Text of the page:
Pediatric Multiple Endocrine Neoplasia Clinical Presentation

Updated: Jul 15, 2021
  • Author: Alicia Diaz-Thomas, MD, MPH; Chief Editor: Robert P Hoffman, MD  more...
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Type 1 MEN

Hyperparathyroidism is most common initial clinical manifestation of type 1 multiple endocrine neoplasia (MEN). [10] Some patients may manifest findings of ZES before they have hyperparathyroidism.

Symptoms of gastrinoma may become clinically apparent either with abdominal pain and diarrhea or with complications such as ulcer perforation or bleeding.

Type 2A MEN

All patients develop MTC on the basis of C-cell hyperplasia. About 50% of patients with MTC manifest pheochromocytomas (usually late in life), and 20% of patients have hyperparathyroidism.

Type 2B MEN

Pheochromocytomas occur earlier than in patients with type 2A MEN.


Physical Examination

The clinical picture depends on the glands involved and the hormones secreted.

Type 1 MEN

Hyperparathyroidism occurs with mild hypercalcemia and bone abnormalities. Musculoskeletal symptoms have also been observed in adults but rarely in adolescents.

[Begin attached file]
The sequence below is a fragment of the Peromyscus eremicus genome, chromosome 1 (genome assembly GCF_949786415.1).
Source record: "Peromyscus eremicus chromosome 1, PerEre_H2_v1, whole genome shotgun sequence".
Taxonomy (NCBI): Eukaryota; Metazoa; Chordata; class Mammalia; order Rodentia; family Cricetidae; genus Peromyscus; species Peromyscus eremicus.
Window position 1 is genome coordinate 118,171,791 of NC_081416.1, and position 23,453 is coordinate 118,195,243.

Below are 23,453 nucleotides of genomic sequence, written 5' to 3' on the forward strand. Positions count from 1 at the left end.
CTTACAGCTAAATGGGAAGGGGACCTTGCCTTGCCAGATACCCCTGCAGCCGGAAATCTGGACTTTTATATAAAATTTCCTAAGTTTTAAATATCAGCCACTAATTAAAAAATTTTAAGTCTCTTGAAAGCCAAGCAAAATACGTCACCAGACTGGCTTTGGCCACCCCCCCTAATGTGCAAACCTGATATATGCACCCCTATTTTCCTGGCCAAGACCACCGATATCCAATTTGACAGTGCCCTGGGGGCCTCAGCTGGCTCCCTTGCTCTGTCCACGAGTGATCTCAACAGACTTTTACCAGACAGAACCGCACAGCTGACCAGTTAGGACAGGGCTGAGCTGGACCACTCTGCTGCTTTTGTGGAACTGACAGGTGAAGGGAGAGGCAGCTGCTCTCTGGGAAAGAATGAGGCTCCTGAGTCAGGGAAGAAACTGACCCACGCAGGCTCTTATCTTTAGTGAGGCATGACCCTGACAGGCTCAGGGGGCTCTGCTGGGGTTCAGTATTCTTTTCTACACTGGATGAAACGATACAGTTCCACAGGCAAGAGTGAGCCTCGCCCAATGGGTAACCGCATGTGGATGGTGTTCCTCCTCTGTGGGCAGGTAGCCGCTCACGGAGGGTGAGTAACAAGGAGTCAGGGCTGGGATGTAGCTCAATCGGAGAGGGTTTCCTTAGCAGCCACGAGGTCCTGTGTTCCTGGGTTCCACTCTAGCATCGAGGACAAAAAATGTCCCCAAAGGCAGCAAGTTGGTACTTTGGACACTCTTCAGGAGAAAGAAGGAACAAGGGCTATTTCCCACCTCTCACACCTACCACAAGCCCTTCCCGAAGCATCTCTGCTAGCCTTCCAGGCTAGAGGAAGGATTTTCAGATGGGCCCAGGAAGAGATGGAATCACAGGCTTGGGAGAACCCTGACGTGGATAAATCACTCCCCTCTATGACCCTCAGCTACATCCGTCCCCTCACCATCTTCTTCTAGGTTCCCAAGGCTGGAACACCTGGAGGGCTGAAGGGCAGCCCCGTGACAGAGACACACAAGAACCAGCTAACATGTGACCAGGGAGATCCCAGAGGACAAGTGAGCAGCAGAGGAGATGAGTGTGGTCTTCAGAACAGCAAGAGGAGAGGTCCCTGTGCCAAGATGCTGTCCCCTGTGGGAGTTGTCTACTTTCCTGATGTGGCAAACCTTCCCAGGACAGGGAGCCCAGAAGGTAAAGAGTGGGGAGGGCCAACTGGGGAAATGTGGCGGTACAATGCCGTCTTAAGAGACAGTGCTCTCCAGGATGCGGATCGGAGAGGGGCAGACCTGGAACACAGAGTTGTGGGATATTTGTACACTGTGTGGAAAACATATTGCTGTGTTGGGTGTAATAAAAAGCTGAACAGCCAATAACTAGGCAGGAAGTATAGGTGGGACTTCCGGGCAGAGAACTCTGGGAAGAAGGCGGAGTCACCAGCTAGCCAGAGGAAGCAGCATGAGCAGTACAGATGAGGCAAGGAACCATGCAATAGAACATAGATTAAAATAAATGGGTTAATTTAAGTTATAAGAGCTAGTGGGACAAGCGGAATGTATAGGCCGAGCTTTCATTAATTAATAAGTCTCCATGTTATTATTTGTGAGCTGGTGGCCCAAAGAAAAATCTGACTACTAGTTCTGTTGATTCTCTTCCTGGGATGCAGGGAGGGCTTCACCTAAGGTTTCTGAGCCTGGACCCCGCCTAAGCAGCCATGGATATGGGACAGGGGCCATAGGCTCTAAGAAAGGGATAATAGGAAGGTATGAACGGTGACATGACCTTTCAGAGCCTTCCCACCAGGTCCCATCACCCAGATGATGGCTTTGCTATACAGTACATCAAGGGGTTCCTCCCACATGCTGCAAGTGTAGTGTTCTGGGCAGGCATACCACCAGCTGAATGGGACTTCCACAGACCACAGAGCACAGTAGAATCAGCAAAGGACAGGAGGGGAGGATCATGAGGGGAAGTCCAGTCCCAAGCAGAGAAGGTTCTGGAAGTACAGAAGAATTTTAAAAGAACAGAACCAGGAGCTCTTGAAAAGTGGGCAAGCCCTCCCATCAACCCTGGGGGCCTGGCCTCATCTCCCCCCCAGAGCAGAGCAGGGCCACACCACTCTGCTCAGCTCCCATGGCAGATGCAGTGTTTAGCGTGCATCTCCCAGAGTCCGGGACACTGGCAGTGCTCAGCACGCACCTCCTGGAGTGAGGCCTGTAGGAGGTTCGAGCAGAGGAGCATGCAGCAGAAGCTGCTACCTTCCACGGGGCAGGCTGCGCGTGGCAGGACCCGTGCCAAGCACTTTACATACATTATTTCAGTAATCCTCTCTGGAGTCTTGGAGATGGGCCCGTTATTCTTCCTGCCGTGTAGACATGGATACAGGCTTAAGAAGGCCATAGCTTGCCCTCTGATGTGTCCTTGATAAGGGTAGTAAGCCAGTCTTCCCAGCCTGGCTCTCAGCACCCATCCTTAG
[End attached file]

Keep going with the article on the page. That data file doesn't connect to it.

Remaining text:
Gastrinoma causes diarrhea, abdominal pain due to peptic ulcer disease, and esophagitis. Insulinoma causes hypoglycemia.

Glucagonoma can cause hyperglycemia. Rare cases of type 1 MEN are associated with erythema, anemia, diarrhea, or venous thrombosis.

Pituitary tumors may cause headaches, visual field defects, and other effects (depending on hormone production).

Malignancy may be increased in other tissues. In one series, female patients with MEN1 were found to be at increased risk for breast cancer. Loss of menin expression and loss of heterozygosity at the MEN1 locus could provide clues to a mammary cell–menin interaction, possibly mediated through menin's local action on estrogen receptor beta. [11]

Type 2A MEN

MTC causes one or more firm nodules, which are often associated with enlarged cervical lymph nodes. Pheochromocytomas cause hypertension, sweating, palpitations and tachycardia, headache, emotional lability, nausea, vomiting, polyuria, and polydipsia.

Type 2B MEN

Marfanoid phenotype develops in all patients. Phenotypic characteristics include a slender body build; long and thin extremities; abnormal laxity of joints; and, in many cases, a high-arched palate, pectus excavatum, or pes cavus. The facies is characterized by thick, enlarged lips as a result of embedded mucosal neuromas.

Neuromas may be found on the surface of the lips, tongue, eyelids, and cornea. Ganglioneuromas may occur at any level of the GI tract, causing constipation or diarrhea due to abnormal control of intestinal motility. MTC may appear within the first year of life.